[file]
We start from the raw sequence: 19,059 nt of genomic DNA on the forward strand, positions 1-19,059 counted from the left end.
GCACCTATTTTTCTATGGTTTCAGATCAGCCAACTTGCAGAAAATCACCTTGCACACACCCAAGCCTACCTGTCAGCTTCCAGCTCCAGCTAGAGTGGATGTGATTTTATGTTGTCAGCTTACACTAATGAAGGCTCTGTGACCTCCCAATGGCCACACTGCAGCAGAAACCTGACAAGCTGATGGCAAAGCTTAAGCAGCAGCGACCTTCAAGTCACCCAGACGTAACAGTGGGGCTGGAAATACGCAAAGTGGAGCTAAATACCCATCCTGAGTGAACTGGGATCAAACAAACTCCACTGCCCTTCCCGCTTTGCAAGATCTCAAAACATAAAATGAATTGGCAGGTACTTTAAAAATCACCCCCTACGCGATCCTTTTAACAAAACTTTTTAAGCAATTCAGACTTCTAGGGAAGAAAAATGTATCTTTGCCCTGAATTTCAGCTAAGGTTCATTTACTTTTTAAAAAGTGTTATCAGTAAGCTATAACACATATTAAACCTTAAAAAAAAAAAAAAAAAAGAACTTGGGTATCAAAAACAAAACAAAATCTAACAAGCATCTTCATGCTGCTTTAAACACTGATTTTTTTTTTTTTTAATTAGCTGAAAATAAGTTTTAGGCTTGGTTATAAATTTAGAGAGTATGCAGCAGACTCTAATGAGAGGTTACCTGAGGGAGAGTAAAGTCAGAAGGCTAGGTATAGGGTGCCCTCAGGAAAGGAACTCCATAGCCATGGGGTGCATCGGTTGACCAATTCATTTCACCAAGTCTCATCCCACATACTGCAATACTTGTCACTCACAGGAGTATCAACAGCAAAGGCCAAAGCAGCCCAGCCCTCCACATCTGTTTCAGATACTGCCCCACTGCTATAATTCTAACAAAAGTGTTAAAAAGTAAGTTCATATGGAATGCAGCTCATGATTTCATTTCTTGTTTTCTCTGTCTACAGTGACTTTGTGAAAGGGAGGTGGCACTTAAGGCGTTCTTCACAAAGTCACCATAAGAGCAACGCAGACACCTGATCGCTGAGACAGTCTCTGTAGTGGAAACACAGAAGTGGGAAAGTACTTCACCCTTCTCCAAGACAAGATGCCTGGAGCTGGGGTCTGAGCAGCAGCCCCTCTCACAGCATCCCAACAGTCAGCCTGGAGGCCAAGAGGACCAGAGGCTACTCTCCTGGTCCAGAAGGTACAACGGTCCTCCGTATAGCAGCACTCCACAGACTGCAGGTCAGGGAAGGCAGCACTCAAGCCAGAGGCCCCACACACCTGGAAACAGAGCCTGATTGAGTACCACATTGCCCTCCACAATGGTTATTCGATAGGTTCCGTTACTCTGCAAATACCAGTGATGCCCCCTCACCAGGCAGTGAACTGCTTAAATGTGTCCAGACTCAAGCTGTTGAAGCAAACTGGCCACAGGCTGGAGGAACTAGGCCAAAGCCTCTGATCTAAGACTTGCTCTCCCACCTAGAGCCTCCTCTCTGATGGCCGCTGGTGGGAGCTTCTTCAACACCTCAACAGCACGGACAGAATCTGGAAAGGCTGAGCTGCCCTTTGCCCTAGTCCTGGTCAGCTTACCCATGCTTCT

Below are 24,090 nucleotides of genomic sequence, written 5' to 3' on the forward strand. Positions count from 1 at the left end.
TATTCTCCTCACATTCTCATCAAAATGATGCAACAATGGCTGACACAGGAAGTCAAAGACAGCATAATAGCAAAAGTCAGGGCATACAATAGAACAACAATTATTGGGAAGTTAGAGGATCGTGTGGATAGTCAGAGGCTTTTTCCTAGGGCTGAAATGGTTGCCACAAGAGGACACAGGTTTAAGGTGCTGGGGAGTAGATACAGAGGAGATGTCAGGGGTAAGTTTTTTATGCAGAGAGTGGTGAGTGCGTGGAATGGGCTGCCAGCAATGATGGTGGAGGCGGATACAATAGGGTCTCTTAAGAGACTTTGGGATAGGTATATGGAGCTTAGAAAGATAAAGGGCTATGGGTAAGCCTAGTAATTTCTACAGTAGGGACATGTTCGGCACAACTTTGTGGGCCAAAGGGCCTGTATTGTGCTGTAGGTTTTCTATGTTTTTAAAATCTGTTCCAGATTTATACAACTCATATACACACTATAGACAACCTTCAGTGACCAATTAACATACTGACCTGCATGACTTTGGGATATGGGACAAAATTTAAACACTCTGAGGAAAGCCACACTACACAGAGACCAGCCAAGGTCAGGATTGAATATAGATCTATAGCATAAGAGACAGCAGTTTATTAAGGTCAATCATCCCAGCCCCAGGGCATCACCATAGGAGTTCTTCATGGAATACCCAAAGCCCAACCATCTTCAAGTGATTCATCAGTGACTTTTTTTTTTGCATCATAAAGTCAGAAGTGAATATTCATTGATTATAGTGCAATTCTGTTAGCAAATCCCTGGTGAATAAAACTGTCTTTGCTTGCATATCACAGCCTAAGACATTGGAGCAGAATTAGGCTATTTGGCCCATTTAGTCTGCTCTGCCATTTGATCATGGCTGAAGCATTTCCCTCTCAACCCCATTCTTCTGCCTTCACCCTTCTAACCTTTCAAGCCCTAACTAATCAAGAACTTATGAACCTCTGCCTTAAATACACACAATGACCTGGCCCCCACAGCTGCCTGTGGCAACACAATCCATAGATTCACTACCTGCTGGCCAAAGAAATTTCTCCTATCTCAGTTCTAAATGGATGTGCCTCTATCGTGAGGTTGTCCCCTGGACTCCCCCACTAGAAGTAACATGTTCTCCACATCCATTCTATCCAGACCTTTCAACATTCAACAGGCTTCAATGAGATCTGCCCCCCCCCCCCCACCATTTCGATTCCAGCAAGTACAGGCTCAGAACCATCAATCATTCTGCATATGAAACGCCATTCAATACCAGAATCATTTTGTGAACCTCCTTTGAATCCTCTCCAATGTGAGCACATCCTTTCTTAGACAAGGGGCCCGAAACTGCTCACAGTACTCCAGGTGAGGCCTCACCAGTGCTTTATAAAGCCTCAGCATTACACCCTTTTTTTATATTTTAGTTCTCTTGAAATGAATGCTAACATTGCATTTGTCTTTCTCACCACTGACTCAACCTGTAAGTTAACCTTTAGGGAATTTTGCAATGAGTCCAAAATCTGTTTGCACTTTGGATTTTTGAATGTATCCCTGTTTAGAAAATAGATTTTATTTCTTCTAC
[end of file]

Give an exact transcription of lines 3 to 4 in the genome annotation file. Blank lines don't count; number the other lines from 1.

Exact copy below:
Below are 24,090 nucleotides of genomic sequence, written 5' to 3' on the forward strand. Positions count from 1 at the left end.
TATTCTCCTCACATTCTCATCAAAATGATGCAACAATGGCTGACACAGGAAGTCAAAGACAGCATAATAGCAAAAGTCAGGGCATACAATAGAACAACAATTATTGGGAAGTTAGAGGATCGTGTGGATAGTCAGAGGCTTTTTCCTAGGGCTGAAATGGTTGCCACAAGAGGACACAGGTTTAAGGTGCTGGGGAGTAGATACAGAGGAGATGTCAGGGGTAAGTTTTTTATGCAGAGAGTGGTGAGTGCGTGGAATGGGCTGCCAGCAATGATGGTGGAGGCGGATACAATAGGGTCTCTTAAGAGACTTTGGGATAGGTATATGGAGCTTAGAAAGATAAAGGGCTATGGGTAAGCCTAGTAATTTCTACAGTAGGGACATGTTCGGCACAACTTTGTGGGCCAAAGGGCCTGTATTGTGCTGTAGGTTTTCTATGTTTTTAAAATCTGTTCCAGATTTATACAACTCATATACACACTATAGACAACCTTCAGTGACCAATTAACATACTGACCTGCATGACTTTGGGATATGGGACAAAATTTAAACACTCTGAGGAAAGCCACACTACACAGAGACCAGCCAAGGTCAGGATTGAATATAGATCTATAGCATAAGAGACAGCAGTTTATTAAGGTCAATCATCCCAGCCCCAGGGCATCACCATAGGAGTTCTTCATGGAATACCCAAAGCCCAACCATCTTCAAGTGATTCATCAGTGACTTTTTTTTTTGCATCATAAAGTCAGAAGTGAATATTCATTGATTATAGTGCAATTCTGTTAGCAAATCCCTGGTGAATAAAACTGTCTTTGCTTGCATATCACAGCCTAAGACATTGGAGCAGAATTAGGCTATTTGGCCCATTTAGTCTGCTCTGCCATTTGATCATGGCTGAAGCATTTCCCTCTCAACCCCATTCTTCTGCCTTCACCCTTCTAACCTTTCAAGCCCTAACTAATCAAGAACTTATGAACCTCTGCCTTAAATACACACAATGACCTGGCCCCCACAGCTGCCTGTGGCAACACAATCCATAGATTCACTACCTGCTGGCCAAAGAAATTTCTCCTATCTCAGTTCTAAATGGATGTGCCTCTATCGTGAGGTTGTCCCCTGGACTCCCCCACTAGAAGTAACATGTTCTCCACATCCATTCTATCCAGACCTTTCAACATTCAACAGGCTTCAATGAGATCTGCCCCCCCCCCCCCACCATTTCGATTCCAGCAAGTACAGGCTCAGAACCATCAATCATTCTGCATATGAAACGCCATTCAATACCAGAATCATTTTGTGAACCTCCTTTGAATCCTCTCCAATGTGAGCACATCCTTTCTTAGACAAGGGGCCCGAAACTGCTCACAGTACTCCAGGTGAGGCCTCACCAGTGCTTTATAAAGCCTCAGCATTACACCCTTTTTTTATATTTTAGTTCTCTTGAAATGAATGCTAACATTGCATTTGTCTTTCTCACCACTGACTCAACCTGTAAGTTAACCTTTAGGGAATTTTGCAATGAGTCCAAAATCTGTTTGCACTTTGGATTTTTGAATGTATCCCTGTTTAGAAAATAGATTTTATTTCTTCTAC